And the point of it all was ...
Jodie Foster, Kate Winslet and John C. Reilly
Directed by Roman Polanski

Carnage tells the story of two couples who meet to discuss in as civilized and understanding a manner as possible the schoolyard spat of their sons that resulted in broken teeth and harsh words. One pair of parents comes to the other pair’s apartment to discuss the situation. After they come to an agreement about the wording of a document describing the incident, things start going ... more >

Roman Polanski’s Carnage

The New York Film Festival opener
Jodie Foster, Kate Winslet, Christoph Waltz, and John C. Reilly
Directed by Roman Polanski

Roman Polanski's latest effort is an adaptation of French dramatic auteur—and, for a short while, Nicolas Sarkozy confidante--Yasmine Reza's play “God of Carnage.” After being favorably received onstage, both Broadway and the West End mounted productions to mostly positive acclaim. It seems natural, then, that a film version—a ninety-minute set piece in which the characters barely leave the ... more >

Revolutionary Road

Harking back to duller times
Leonardo DiCaprio, Kate Winslet and Christopher Fitzgerald
Directed by Sam Mendes

Shortly before his death in 1992, Richard Yates, the author of Revolutionary Road, bemoaned the fact that two of his wishes as a writer—fairly common among the breed—never came to pass: One, to have a book reviewed on the front page of the New York Times and two, have a short story published in the New Yorker.( A third wish usually out of reach for most writers is to have your creation make it to ... more >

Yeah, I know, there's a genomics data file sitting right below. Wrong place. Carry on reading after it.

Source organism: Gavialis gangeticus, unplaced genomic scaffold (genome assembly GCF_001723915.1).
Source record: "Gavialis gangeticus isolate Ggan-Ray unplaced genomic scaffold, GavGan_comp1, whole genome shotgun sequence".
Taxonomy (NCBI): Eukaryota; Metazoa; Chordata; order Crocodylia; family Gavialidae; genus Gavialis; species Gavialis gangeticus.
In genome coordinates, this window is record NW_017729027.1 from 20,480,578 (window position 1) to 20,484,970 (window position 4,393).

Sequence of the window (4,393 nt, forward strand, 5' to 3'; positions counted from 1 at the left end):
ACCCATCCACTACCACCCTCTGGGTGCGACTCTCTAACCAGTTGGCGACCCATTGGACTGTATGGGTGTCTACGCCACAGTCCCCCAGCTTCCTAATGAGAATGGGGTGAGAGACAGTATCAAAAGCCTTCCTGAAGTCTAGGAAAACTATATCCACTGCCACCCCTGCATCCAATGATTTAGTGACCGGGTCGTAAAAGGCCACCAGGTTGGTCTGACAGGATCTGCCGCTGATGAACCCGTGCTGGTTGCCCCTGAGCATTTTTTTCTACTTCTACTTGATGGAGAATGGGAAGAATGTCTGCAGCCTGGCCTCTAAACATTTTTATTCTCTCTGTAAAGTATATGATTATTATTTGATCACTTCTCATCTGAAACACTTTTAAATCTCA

The Reader

Lost in translation
Kate Winslet, Ralph Fiennes and Bruno Ganz
Directed by Stephen Daldry

As it is most often the case with films based on well-known books, people who have read Bernard Schlink’s “The Reader” won’t much like Stephen Daldry’s film. It has evident qualities, first and foremost the excellent acting by Kate Winslet who has just won a Golden Globe award for her supporting role. But it is always slightly off and misses the spirit of the book. Scenes added, one assumes, ... more >